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If you’ve had the same £5 note in your wallet or purse for months on end, you are not alone. The pandemic has sped up an ongoing trend of people using cash less often. The decline could be permanent, with significant implications for the way we spend.


The Bank of England reported that the amount of cash withdrawn from cash machines in March 2020 was 60 percent lower than March 2019. By October 2020, with shops back to normal, the total withdrawal amount was still down nearly a third year-on-year.


The scale of the decline was partly a lasting shift to online shopping, even after the time that was the only option, and partly an initial fear (later disproven) that banknotes could be a vector for surface transmission of Covid-19. Even now, some shops prefer card payments as they are easier to process while keeping a distance or barrier between staff and shoppers.


Cash was already on the slide, however. It was used for around three quarters of payments in 2000 and that had dropped to just one quarter before the pandemic began. While cash may make something of a comeback as life becomes more normal, it’s also likely many consumers will have changed their habits permanently.


For example, some shoppers may have overcome a previous stigma of not wanting to use cards for small payments, perhaps remembering a time when minimum spends were common or shops charged an extra fee for accepting card payments (which is no longer allowed). That’s no longer necessary as most banks and other businesses handling card payments now charge either on a percentage basis or a subscription model covering a set number of transactions. This means it can be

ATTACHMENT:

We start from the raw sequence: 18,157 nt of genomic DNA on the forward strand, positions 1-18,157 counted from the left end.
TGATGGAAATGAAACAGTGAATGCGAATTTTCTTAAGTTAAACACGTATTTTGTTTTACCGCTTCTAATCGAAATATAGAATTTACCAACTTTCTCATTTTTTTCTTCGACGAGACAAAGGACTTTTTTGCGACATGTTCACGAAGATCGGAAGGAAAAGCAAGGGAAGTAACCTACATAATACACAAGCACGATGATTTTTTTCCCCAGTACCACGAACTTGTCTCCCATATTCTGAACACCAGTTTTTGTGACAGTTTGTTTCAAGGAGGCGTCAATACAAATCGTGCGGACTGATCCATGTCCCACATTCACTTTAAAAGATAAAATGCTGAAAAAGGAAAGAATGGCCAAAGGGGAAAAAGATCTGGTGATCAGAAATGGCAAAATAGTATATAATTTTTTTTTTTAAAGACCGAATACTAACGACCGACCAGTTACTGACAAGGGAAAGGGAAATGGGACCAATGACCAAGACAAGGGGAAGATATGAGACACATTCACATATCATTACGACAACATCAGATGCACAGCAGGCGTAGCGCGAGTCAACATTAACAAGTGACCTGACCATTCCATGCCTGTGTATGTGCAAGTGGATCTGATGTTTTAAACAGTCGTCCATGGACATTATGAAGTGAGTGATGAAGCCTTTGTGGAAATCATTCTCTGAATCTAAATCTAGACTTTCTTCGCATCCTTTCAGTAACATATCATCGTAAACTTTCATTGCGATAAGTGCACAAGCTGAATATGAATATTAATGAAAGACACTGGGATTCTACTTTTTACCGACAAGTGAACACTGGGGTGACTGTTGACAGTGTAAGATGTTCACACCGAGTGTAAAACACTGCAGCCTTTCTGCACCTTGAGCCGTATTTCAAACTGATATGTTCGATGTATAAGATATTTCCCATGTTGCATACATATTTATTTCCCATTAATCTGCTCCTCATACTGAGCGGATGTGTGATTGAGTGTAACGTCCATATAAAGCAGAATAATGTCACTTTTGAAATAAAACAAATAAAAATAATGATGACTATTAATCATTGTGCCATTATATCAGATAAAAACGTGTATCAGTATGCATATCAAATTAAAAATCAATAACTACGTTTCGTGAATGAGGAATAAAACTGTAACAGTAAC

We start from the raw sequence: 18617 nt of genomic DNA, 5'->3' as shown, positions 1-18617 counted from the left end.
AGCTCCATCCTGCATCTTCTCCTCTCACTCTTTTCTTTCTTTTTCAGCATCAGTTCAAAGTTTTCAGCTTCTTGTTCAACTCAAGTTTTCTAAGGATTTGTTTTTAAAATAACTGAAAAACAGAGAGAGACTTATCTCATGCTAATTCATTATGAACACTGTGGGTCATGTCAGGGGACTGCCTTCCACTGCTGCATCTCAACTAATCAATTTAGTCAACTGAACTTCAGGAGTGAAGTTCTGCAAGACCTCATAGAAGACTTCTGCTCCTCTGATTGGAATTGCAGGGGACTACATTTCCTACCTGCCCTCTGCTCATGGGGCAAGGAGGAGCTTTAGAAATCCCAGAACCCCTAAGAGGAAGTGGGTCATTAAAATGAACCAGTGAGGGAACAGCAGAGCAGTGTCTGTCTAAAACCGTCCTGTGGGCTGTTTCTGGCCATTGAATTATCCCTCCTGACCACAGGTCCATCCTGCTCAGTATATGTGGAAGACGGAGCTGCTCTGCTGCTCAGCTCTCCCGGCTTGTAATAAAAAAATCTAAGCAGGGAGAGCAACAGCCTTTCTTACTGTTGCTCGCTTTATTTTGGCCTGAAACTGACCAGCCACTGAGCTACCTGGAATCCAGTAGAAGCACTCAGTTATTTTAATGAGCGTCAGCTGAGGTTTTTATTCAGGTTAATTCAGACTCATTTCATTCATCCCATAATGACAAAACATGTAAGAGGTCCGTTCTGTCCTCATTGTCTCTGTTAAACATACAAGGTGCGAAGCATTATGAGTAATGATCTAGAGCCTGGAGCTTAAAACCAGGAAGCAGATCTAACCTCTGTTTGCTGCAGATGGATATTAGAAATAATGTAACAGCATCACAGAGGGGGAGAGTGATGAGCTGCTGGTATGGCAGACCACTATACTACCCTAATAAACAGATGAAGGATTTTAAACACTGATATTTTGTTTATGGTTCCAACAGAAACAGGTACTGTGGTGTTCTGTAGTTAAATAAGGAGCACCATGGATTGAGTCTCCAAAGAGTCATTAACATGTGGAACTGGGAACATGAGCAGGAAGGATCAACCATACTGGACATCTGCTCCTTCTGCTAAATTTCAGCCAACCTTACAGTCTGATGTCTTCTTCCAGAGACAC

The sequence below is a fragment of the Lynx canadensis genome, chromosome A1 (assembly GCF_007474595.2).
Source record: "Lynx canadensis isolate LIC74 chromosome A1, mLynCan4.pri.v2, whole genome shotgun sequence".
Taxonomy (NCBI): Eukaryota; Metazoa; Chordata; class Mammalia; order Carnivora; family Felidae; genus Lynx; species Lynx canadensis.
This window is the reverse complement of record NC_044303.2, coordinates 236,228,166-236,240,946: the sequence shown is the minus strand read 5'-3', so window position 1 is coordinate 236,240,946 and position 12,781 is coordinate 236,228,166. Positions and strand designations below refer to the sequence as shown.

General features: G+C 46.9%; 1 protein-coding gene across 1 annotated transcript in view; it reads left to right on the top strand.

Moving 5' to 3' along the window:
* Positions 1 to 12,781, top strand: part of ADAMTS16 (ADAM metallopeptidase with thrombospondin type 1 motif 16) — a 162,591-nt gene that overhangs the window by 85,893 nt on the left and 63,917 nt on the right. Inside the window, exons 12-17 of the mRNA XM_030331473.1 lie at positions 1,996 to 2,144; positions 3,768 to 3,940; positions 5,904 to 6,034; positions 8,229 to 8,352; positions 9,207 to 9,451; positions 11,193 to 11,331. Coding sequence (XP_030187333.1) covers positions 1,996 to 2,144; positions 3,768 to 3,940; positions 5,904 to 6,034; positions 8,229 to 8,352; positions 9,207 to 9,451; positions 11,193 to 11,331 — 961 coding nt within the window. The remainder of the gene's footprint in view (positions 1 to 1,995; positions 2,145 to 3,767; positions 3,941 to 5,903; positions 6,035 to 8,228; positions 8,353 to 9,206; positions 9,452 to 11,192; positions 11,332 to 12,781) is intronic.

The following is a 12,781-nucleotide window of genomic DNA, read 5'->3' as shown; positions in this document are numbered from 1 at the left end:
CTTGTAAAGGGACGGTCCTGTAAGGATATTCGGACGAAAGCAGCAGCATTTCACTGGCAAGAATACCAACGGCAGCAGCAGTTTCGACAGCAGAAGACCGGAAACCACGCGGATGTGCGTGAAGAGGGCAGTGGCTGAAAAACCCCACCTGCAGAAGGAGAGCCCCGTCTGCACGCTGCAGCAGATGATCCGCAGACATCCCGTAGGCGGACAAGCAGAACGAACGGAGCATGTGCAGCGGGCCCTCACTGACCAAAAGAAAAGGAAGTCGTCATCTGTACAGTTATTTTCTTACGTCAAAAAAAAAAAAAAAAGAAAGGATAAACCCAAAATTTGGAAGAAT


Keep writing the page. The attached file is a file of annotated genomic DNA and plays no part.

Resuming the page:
viable to accept even very small card payments without facing disproportionate costs.


These trends aren’t without their problems as they may speed up the decline in the availability of cash machines, particularly those without fees. This can be a serious problem for people on lower incomes who rely on cash as a way to manage budgets, older people who are more comfortable with cash, and those with physical disabilities who struggle with card readers and other technologies.


One way round this problem is shops, particularly supermarkets, offering cashback. Until this year, European rules meant shops were only allowed to do this when somebody made a purchase, otherwise they would have to be registered with the Financial Conduct Authority for effectively offering a banking service. This could deter some customers who felt embarrassed by making a small purchase and then asking for cashback.


The UK government has now removed this requirement and shops are entitled (though certainly not obliged) to offer cashback without a purchase. For now the limit remains between £50 and £100, depending on the size of the business. You certainly shouldn’t feel awkward about using the facility where available, as small shops in particular often prefer to reduce the amount of cash they need to keep on hand before securely depositing it in the bank.


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